Election ID laws to come into play despite just two voter fraud convictions in five years
Legislation mandating voter ID for elections in Great Britain passed through the House of Lords on Tuesday and will be in force by next May. The law was introduced in order to combat voter fraud, yet rates of the crime are extremely low while public confidence in the current electoral system is high.
Campaign organisations have highlighted the potential negative consequences for groups less likely to possess photo ID, while the Local Government Association (LGA) has warned the rollout timeframe may be too short to implement the changes securely.
Back in April, Parliament passed the Elections Act 2022, a bill containing a range of electoral reforms seeking to “improve the security, accessibility and transparency of elections and campaigning.”
The Act contained a provision for enhanced voter ID laws – requiring photographic ID to be issued voting papers at the ballot box.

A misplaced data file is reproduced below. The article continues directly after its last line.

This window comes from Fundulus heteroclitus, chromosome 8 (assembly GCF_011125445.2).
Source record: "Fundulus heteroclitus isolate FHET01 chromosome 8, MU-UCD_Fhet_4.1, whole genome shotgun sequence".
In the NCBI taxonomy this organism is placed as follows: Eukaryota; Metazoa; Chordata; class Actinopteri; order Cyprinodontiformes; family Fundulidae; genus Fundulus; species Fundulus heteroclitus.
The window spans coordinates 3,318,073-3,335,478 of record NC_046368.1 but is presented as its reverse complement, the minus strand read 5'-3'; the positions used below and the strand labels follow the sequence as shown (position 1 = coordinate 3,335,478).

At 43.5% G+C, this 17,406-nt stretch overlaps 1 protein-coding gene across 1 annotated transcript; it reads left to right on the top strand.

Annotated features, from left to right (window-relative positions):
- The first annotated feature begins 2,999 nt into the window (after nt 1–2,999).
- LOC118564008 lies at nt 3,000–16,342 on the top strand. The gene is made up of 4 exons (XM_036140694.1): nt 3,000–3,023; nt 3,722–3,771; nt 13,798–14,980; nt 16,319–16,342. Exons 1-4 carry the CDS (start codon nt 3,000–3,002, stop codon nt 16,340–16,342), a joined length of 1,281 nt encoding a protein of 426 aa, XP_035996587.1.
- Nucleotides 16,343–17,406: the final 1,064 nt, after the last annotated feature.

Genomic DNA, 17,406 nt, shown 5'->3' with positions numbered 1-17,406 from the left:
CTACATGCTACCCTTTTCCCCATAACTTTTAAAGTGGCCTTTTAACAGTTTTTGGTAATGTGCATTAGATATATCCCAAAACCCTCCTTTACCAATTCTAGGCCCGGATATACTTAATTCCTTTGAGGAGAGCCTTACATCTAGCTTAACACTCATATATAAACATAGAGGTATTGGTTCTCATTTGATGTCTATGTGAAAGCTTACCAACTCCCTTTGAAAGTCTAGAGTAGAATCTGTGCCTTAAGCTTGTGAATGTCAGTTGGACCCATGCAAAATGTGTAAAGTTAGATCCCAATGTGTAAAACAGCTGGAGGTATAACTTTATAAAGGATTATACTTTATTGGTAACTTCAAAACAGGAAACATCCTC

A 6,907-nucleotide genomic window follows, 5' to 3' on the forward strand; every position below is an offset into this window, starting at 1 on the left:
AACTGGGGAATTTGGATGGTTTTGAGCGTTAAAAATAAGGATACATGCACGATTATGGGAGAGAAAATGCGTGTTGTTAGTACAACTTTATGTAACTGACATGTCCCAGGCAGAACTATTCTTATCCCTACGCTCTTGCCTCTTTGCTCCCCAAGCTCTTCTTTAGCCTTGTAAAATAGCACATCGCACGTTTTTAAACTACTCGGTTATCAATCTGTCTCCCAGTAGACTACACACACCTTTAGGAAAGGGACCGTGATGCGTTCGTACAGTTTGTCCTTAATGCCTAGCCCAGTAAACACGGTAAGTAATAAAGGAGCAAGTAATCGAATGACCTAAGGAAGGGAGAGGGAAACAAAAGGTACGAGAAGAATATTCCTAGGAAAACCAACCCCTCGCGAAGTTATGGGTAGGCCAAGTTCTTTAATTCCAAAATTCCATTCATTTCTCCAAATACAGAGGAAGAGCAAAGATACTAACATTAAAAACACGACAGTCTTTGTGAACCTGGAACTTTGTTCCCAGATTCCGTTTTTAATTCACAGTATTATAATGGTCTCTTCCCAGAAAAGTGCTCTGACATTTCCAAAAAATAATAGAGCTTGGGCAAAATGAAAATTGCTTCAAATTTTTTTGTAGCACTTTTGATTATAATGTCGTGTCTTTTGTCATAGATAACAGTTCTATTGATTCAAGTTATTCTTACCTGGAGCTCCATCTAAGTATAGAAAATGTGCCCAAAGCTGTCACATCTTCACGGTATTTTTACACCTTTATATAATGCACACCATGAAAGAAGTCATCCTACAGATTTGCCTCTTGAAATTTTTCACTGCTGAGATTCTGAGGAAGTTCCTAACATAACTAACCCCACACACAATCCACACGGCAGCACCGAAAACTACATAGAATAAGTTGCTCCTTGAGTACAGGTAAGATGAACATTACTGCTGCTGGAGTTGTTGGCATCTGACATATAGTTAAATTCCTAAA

On Monday of last week, the secondary legislation detailing the scheme was put forward, guaranteeing it be in place ahead of the next round of elections taking place in May 2023.
Common practice in Northern Ireland since 2003, the new rules will have a large impact on those voting across Great Britain in Westminster, local elections in England, and Police and Crime Commissioner elections in England and Wales.
The Government first considered the plans six years ago, insisting then, as now, that ID requirements were vital to clamp down on voter fraud. The Cabinet Office cites “inexcusable potential for someone to cast another’s vote at the polling station.”
Overall, between 2017 and 2021, there were 382 allegations of voting-related fraud, but just two resulted in conviction.